JH: It wouldn’t be the first time that Microsoft has tried to build antivirus into its OS. With DOS 5, I think, they built in Central Point antivirus, and it lasted six months before it became a joke. They tried it with the service pack of Windows 98 when they bundled McAfee with it, and they soon found out that it is not a business model that they are good at servicing. Undoubtedly, they will try it again in the future, most likely with consumer antivirus.

They have already done it with anti-spyware, by buying Giant Company Software and they will probably bundle that product with an OS. Also, Microsoft has already bundled a firewall into Windows XP. It’s by no means the end of the firewall companies.

Add to that its recent acquisition of Sybari software, which has very good gateway antivirus products and they are obviously very aware of the market. They are also aware that the market expects them to react, so they are putting the blocks together.

NME: Do you think Microsoft can do it fast enough to get ahead of the security companies?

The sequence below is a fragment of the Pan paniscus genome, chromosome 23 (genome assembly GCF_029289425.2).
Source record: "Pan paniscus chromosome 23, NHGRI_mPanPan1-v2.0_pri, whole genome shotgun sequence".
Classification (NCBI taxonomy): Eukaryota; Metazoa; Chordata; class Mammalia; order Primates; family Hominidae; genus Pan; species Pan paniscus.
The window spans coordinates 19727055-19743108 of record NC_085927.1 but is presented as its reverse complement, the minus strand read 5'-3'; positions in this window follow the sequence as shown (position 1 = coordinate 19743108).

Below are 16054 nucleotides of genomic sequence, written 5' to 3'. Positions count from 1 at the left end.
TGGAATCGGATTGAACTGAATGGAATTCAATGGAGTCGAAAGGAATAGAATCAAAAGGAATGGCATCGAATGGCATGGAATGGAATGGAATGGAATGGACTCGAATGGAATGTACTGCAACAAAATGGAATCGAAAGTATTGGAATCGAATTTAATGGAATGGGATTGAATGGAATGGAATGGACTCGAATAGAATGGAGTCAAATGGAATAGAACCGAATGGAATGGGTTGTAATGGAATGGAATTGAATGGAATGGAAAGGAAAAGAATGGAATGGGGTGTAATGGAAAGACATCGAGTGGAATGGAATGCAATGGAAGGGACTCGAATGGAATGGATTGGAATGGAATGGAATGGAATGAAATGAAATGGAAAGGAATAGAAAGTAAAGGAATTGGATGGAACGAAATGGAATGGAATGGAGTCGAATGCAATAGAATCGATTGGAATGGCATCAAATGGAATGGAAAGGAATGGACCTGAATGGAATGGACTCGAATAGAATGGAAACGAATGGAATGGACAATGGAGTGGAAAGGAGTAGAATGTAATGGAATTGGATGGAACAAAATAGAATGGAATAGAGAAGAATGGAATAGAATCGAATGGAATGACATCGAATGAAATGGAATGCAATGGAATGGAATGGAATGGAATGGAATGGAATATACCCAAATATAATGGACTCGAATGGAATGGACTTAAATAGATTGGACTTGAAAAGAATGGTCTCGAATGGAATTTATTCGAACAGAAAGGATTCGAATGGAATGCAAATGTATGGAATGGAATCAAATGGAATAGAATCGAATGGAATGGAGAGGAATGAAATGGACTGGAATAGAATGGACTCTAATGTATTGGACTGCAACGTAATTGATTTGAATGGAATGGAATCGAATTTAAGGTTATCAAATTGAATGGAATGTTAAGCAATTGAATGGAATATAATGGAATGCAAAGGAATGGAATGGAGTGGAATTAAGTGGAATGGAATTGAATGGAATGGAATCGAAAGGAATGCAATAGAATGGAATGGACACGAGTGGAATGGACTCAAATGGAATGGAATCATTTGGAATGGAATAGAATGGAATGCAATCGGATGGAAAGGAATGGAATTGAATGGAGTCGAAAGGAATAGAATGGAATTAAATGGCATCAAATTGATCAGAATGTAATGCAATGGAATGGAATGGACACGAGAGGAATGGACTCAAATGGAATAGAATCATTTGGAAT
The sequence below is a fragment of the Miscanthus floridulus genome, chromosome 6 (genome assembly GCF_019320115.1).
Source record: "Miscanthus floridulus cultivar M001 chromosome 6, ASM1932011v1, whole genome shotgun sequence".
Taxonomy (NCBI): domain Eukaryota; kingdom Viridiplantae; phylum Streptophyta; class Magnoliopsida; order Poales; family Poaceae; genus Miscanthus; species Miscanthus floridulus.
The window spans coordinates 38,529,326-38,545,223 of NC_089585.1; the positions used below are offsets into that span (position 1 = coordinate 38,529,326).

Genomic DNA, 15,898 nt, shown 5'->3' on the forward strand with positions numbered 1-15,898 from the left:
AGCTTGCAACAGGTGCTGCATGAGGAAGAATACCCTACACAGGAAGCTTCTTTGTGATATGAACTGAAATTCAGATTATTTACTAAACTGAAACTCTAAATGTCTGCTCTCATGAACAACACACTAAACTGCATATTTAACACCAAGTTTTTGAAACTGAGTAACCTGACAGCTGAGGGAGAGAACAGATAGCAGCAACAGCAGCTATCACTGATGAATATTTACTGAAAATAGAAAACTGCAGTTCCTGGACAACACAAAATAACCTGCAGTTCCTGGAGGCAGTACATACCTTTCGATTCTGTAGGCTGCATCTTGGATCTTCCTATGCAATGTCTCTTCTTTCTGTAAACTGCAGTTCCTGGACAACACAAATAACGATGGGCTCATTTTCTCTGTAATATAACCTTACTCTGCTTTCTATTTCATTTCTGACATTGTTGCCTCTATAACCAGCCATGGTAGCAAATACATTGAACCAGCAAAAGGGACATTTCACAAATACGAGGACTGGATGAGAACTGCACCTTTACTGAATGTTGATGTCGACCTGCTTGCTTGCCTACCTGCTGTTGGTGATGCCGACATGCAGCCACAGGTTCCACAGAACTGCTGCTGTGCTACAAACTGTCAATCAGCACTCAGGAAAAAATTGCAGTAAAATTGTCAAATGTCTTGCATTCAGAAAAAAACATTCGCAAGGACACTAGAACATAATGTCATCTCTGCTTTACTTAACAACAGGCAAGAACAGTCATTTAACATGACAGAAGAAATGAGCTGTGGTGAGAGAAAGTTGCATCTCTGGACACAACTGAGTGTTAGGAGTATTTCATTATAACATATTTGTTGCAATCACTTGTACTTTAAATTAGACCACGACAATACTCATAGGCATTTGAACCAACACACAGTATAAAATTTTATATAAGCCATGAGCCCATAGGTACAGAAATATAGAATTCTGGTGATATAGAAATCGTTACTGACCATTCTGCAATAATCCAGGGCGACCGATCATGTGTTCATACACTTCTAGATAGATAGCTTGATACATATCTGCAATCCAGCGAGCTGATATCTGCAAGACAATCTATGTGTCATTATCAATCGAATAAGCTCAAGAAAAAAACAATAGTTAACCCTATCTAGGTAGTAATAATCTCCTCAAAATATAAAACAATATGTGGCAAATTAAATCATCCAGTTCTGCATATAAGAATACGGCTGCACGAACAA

JH: That is where the business model of security companies, who can react quickly to threats, doesn’t fit with Microsoft’s strengths. You can see that Microsoft, despite its efforts, has not developed its own antivirus engine. It has bought Sybari presumably because it can incorporate several antivirus engines inside the software. It would not surprise me if Microsoft came up with its own engine providing the wrapper into which other antivirus engines can plug in.

NME: But the end user just wants a PC to be safe and doesn’t want to have to work on it or worry. Surely the market is there for an OS that is safe by default?

JH: It’s more complex than that. It’s a bit like saying the car manufacturer has put locks on the car so I’m not going to bother to close the windows. There’s a lot of user intervention needed with PCs and it is wrong to think that a PC can be safe by default. The only PC that is safe by default is one that is switched off. And maybe not even then. As long as you have usability and a PC that can do things, then trying to prevent users from doing dangerous things algorithmically is extremely difficult.||**||